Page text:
It’s the summer before college and all bets are off. Kids are making plans, making memories, and making out.
But because they’re all going their separate ways in just a few weeks, there’s a transient nature to their hooking up. Does any of it even mean anything? And more importantly: do you, the viewer, care? There are perhaps a few too many characters to really keep straight, and some of them are rather odious. But let’s say the main ones are Griffin (K.J. Apa) and Phoebe (Maia Mitchell). She’s too busy to date this summer, working tirelessly on a film that might help pay for NYU. And yet she and Griffin spend an awful lot of time together, eating barbecue and having sex, and they’re on their way to the same city for college, so things look…possible?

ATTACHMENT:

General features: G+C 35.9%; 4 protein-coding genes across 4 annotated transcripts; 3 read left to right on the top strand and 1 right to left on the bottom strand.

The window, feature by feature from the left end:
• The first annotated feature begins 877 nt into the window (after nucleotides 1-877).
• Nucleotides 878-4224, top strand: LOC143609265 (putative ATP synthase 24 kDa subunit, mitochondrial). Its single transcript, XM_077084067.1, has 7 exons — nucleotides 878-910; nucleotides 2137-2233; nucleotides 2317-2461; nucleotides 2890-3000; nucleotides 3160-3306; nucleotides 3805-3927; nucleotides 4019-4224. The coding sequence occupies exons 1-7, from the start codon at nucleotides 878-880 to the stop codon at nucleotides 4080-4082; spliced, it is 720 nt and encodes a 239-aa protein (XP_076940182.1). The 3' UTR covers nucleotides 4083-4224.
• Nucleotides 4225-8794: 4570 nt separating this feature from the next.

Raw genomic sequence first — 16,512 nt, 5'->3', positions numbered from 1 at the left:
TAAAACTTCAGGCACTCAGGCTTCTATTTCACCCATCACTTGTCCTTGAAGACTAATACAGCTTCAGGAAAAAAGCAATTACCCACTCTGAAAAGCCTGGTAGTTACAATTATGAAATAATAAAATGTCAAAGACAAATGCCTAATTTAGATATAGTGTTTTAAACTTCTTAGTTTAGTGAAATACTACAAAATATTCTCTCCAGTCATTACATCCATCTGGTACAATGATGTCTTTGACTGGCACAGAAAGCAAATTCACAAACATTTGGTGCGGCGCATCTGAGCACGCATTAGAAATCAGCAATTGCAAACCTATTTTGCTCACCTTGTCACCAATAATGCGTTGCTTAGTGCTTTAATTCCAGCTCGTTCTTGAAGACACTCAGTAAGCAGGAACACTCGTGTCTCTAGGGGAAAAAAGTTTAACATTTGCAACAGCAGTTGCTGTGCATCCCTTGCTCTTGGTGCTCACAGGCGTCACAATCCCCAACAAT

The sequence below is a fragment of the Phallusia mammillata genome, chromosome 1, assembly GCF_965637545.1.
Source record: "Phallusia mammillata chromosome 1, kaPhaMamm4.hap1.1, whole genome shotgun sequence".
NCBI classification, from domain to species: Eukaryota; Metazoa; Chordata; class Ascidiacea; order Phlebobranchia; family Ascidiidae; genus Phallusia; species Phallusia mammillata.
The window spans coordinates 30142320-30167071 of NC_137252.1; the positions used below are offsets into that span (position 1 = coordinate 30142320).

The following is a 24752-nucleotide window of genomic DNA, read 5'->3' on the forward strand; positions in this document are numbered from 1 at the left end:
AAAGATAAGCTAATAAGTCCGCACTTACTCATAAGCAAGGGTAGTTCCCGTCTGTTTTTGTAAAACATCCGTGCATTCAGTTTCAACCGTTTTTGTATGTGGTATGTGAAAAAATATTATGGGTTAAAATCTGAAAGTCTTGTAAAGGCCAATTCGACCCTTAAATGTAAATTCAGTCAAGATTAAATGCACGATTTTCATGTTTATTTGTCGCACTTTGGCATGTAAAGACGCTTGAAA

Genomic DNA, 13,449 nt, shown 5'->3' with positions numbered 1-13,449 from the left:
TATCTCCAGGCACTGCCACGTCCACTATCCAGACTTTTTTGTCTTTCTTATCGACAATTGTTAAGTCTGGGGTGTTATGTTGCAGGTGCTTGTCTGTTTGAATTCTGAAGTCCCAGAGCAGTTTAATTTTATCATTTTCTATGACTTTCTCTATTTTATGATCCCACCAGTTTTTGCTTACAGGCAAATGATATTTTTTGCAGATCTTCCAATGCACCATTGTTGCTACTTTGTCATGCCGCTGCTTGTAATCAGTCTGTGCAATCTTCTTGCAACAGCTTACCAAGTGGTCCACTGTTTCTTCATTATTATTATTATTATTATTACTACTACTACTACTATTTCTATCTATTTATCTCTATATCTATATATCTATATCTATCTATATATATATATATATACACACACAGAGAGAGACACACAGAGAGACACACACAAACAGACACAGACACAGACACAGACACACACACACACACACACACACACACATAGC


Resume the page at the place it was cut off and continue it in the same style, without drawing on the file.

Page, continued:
The Last Summer is Netflix’s most recent attempt to lure in the YA rom-com crowd, and as painful as many of them have been, this one’s just boring and about as subtle as a love interesting literally landing in your lap. It’s like someone played magnetic poetry with shitty teen romance tropes, and then did nothing whatsoever to punch them up or make them new. The tired old stuff was good enough for The Last Summer – Netflix’s cinematic recycling bin.